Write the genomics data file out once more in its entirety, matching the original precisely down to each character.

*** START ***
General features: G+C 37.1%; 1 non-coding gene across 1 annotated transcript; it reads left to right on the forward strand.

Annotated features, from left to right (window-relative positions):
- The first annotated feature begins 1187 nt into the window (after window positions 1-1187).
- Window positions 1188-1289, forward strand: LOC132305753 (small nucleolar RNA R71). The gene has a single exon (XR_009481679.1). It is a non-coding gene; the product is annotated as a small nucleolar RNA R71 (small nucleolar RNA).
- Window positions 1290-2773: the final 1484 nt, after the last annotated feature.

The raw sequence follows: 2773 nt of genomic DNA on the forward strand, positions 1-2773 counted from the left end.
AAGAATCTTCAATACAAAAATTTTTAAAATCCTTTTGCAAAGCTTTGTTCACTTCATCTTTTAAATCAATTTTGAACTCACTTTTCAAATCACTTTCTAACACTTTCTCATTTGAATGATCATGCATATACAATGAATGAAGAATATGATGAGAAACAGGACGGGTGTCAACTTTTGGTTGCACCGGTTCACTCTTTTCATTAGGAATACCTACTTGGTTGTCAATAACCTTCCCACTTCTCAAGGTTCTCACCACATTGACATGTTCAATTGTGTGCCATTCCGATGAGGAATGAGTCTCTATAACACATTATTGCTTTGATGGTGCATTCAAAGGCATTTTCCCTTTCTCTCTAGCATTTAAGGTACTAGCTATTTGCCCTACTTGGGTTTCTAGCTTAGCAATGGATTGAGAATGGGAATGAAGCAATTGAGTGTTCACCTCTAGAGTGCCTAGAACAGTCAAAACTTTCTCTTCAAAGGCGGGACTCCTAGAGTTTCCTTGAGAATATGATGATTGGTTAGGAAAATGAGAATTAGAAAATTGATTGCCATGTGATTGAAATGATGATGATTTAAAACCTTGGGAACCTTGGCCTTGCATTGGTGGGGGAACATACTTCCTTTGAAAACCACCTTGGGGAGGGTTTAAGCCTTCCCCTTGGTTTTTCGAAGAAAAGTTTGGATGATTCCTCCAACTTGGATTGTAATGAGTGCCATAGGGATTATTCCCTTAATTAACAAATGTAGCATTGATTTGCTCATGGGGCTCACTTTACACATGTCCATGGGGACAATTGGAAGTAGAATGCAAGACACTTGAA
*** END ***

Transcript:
General features: G+C 37.1%; 1 non-coding gene across 1 annotated transcript; it reads left to right on the forward strand.

Annotated features, from left to right (window-relative positions):
- The first annotated feature begins 1187 nt into the window (after window positions 1-1187).
- Window positions 1188-1289, forward strand: LOC132305753 (small nucleolar RNA R71). The gene has a single exon (XR_009481679.1). It is a non-coding gene; the product is annotated as a small nucleolar RNA R71 (small nucleolar RNA).
- Window positions 1290-2773: the final 1484 nt, after the last annotated feature.

The raw sequence follows: 2773 nt of genomic DNA on the forward strand, positions 1-2773 counted from the left end.
AAGAATCTTCAATACAAAAATTTTTAAAATCCTTTTGCAAAGCTTTGTTCACTTCATCTTTTAAATCAATTTTGAACTCACTTTTCAAATCACTTTCTAACACTTTCTCATTTGAATGATCATGCATATACAATGAATGAAGAATATGATGAGAAACAGGACGGGTGTCAACTTTTGGTTGCACCGGTTCACTCTTTTCATTAGGAATACCTACTTGGTTGTCAATAACCTTCCCACTTCTCAAGGTTCTCACCACATTGACATGTTCAATTGTGTGCCATTCCGATGAGGAATGAGTCTCTATAACACATTATTGCTTTGATGGTGCATTCAAAGGCATTTTCCCTTTCTCTCTAGCATTTAAGGTACTAGCTATTTGCCCTACTTGGGTTTCTAGCTTAGCAATGGATTGAGAATGGGAATGAAGCAATTGAGTGTTCACCTCTAGAGTGCCTAGAACAGTCAAAACTTTCTCTTCAAAGGCGGGACTCCTAGAGTTTCCTTGAGAATATGATGATTGGTTAGGAAAATGAGAATTAGAAAATTGATTGCCATGTGATTGAAATGATGATGATTTAAAACCTTGGGAACCTTGGCCTTGCATTGGTGGGGGAACATACTTCCTTTGAAAACCACCTTGGGGAGGGTTTAAGCCTTCCCCTTGGTTTTTCGAAGAAAAGTTTGGATGATTCCTCCAACTTGGATTGTAATGAGTGCCATAGGGATTATTCCCTTAATTAACAAATGTAGCATTGATTTGCTCATGGGGCTCACTTTACACATGTCCATGGGGACAATTGGAAGTAGAATGCAAGACACTTGAA